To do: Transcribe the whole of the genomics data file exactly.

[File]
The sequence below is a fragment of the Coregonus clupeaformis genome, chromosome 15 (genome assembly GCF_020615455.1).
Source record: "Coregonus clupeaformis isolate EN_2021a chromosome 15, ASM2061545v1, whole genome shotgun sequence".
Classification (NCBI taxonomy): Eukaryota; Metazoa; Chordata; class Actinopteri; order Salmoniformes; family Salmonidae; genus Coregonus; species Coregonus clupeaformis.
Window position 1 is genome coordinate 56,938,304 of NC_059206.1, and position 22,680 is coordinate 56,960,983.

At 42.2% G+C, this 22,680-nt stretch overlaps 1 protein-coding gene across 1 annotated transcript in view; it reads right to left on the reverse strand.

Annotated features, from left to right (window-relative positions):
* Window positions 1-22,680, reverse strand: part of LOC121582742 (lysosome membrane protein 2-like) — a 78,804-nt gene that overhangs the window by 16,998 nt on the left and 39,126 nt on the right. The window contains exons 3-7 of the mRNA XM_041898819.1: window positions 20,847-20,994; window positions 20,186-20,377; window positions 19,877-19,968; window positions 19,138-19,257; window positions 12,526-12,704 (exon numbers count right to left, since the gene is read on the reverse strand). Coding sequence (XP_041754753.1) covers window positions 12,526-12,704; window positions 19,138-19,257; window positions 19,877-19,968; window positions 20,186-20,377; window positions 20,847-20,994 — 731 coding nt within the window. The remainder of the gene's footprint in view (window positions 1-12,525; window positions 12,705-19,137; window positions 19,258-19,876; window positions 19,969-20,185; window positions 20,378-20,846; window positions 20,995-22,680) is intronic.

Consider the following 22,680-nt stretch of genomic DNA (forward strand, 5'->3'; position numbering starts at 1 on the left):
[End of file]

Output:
The sequence below is a fragment of the Coregonus clupeaformis genome, chromosome 15 (genome assembly GCF_020615455.1).
Source record: "Coregonus clupeaformis isolate EN_2021a chromosome 15, ASM2061545v1, whole genome shotgun sequence".
Classification (NCBI taxonomy): Eukaryota; Metazoa; Chordata; class Actinopteri; order Salmoniformes; family Salmonidae; genus Coregonus; species Coregonus clupeaformis.
Window position 1 is genome coordinate 56,938,304 of NC_059206.1, and position 22,680 is coordinate 56,960,983.

At 42.2% G+C, this 22,680-nt stretch overlaps 1 protein-coding gene across 1 annotated transcript in view; it reads right to left on the reverse strand.

Annotated features, from left to right (window-relative positions):
* Window positions 1-22,680, reverse strand: part of LOC121582742 (lysosome membrane protein 2-like) — a 78,804-nt gene that overhangs the window by 16,998 nt on the left and 39,126 nt on the right. The window contains exons 3-7 of the mRNA XM_041898819.1: window positions 20,847-20,994; window positions 20,186-20,377; window positions 19,877-19,968; window positions 19,138-19,257; window positions 12,526-12,704 (exon numbers count right to left, since the gene is read on the reverse strand). Coding sequence (XP_041754753.1) covers window positions 12,526-12,704; window positions 19,138-19,257; window positions 19,877-19,968; window positions 20,186-20,377; window positions 20,847-20,994 — 731 coding nt within the window. The remainder of the gene's footprint in view (window positions 1-12,525; window positions 12,705-19,137; window positions 19,258-19,876; window positions 19,969-20,185; window positions 20,378-20,846; window positions 20,995-22,680) is intronic.

Consider the following 22,680-nt stretch of genomic DNA (forward strand, 5'->3'; position numbering starts at 1 on the left):